Wow! Shocked I am by your response, Fiber Jedi!
Would Yoda say, 'Wow' ? Fozzy Bear (also voiced by Frank Oz) says it rather emphatically. But not Yoda. Somehow it seems so unwise...worse than uncool.
Yes, I do have a teenager now. The voice is mostly changed and there's an armpit hair (note the singular). He'd simply faint with embarassment if he read this. Mother's revenge! And I also am now officially married to a 40 yr old. It's been a busy fall. I'd now like to skip menopause and get right to 'wacky granny', please.
For the non technicians: please don't give up dying because you saw this project. This project is the antithesis of Melody Johnson's blog post, Lazy Dyer So popular (and helpful) is this vintage post that she has it linked in her side bar. Keep in mind that over the past 7 or 8 years I've made lots of great solid and multi colored fabric by the seat of my pants. I've even taken on a few custom dye jobs that required color matching. The eye is still a powerful artist's tool. And dying with no plan is great fun!
Batik artist Arnelle Dow is probably most responsible for my drive to make a bazillion teensy dye samples. Here's another picture, and one more. Yes, that really is batik. I want that deep understanding of color layering! And I want it yesterday! It will further my Evil Plan to Rule Planet Earth Through Fiber. Yes it will, boys and girls.
Now for the techie part. For starters, check out Dyers List. Members of this list include novices, pros, and a few chemists. Carol Soderlund is on there, too. Another good source of informations is Paula Burch's webite. Until Carol publishes a book, there's very little written on this particular experiment. I could say 'nothing written' but it could be out there and I could be wallowing in ignorance. There's plenty written about the dye process. Paula's webite has some book reviews.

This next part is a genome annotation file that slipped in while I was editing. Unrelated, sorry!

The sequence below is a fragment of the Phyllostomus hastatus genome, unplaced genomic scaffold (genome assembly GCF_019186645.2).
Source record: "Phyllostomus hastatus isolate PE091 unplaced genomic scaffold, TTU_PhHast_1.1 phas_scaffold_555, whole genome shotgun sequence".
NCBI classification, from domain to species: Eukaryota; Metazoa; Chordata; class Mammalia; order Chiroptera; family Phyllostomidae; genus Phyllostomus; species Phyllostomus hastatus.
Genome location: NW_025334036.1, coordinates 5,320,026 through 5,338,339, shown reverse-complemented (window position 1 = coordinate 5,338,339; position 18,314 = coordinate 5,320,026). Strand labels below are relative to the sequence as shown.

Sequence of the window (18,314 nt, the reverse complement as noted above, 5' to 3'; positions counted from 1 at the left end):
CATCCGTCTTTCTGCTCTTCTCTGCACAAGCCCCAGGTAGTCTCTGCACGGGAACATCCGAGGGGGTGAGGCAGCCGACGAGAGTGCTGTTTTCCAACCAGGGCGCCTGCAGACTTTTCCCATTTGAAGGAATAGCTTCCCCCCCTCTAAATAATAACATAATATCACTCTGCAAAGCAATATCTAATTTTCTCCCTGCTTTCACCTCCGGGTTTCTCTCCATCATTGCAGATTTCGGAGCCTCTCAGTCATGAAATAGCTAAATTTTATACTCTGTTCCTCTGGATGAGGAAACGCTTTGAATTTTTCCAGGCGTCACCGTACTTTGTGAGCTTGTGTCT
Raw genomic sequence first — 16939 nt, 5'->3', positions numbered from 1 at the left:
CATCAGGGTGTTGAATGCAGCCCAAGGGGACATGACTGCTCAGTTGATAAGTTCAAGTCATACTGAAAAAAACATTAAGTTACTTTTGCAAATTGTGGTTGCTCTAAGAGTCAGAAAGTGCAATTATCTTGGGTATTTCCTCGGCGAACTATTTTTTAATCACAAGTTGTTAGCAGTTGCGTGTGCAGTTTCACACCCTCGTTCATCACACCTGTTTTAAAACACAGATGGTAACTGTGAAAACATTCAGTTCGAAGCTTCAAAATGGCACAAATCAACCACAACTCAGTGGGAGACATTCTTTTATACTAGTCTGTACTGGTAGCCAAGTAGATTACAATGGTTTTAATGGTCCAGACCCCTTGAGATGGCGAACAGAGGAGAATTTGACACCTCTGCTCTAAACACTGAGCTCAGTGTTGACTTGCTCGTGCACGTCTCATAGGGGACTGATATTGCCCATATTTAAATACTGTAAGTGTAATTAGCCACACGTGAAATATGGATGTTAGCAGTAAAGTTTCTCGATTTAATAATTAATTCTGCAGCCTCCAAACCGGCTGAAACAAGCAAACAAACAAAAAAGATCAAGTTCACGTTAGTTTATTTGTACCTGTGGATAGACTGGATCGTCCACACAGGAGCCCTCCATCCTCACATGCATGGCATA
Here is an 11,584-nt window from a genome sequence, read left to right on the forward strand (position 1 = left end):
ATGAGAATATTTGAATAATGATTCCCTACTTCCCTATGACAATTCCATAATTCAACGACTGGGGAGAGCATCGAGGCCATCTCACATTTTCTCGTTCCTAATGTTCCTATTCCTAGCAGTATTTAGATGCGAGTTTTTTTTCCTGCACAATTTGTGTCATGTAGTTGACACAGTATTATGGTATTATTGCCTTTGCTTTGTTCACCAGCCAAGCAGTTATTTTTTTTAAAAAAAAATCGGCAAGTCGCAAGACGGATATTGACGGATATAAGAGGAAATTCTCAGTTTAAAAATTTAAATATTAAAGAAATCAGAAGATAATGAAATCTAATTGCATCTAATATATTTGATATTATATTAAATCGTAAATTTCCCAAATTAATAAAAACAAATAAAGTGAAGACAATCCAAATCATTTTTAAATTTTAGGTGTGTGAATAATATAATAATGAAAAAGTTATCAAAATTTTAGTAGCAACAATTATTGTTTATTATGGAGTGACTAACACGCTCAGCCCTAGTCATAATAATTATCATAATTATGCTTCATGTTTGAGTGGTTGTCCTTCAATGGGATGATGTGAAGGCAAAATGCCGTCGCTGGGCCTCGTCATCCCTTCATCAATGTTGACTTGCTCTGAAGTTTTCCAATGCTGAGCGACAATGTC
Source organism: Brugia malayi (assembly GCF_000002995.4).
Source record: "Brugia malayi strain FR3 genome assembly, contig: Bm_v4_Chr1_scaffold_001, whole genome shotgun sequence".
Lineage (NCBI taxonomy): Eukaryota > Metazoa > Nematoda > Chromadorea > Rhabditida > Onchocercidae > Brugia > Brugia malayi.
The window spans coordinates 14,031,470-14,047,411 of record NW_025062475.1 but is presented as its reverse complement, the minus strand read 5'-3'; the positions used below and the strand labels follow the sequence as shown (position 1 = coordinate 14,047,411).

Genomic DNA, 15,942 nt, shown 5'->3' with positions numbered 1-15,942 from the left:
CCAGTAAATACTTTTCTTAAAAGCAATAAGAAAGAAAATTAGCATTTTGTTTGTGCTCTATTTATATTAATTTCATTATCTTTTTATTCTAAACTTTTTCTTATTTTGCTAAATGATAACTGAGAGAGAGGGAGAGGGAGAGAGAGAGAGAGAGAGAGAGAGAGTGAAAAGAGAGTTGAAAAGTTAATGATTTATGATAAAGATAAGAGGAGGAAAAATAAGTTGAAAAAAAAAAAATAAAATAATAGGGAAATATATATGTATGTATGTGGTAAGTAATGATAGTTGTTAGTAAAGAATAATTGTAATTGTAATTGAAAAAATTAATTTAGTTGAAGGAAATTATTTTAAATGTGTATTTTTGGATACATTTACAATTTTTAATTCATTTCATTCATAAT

Here's what I know:
-I work by weight. Meaning: the amount (in grams) of dye I use is proportional to the weight of my fabric. This has saved me much dye powder, therefore much $$$. Happy, happy!
-My lightest color was .25% Weight of Goods (goods=fabric), my darkest 6% WOG. According to the lab folk at ProChem, for unmixed dye colors, anything higher than 6% doesn't show much color change (dark-darks like black are the exception).
-A yard of Robert Kaufman Kona Cloth weighs about 165.6 grams. A two inch square weighs about .4 g
-I used 36 ml water for each 2" square. How I arrived at that volume is a mystery steeped in the secrets of blury-eyed, late-night reading. If a 2" square weighs .4 g, then 6% of that is .024 g. Therefore I'd need to mix .024 g dye into every 36 ml water. With the goal of making a concentrate, I needed to mix the same amount of dye into 12 ml water. Using larger numbers makes measuring easier, so I called upon the math faeries and ended up mixing 3 g dye into 1.5 liters of water. In each cup requiring 6% WOG, I'd add 12ml dye stock and enough water to equal 36ml. If the cup called for .25% dyestock, I'd add .5ml dye stock and enough water to equal 36 ml.
This is where my eyes glaze over, roll back into my head and the convulsions begin. And this is also where I'm hesitant to give out much direction. Everyone's equipment is different. Everyone reasons differently. Shoot--my balance scale and my electronic scale don't even agree. And I tend to make quantum leaps in my brain, leaving me unable to explain how I drew a conclusion. What's written above probably has Texas-sized holes in the logic. Then we could address the issue of what is Carol Soderlund's intellectual property and how much I may be stepping on her copyright toes.
So, I recommend you buy a good scale, find a calculator you like, and read-read-read. This is challenging, but it isn't Boolean Algebra. You can do this.
Or, you can win the lottery and take the class ;)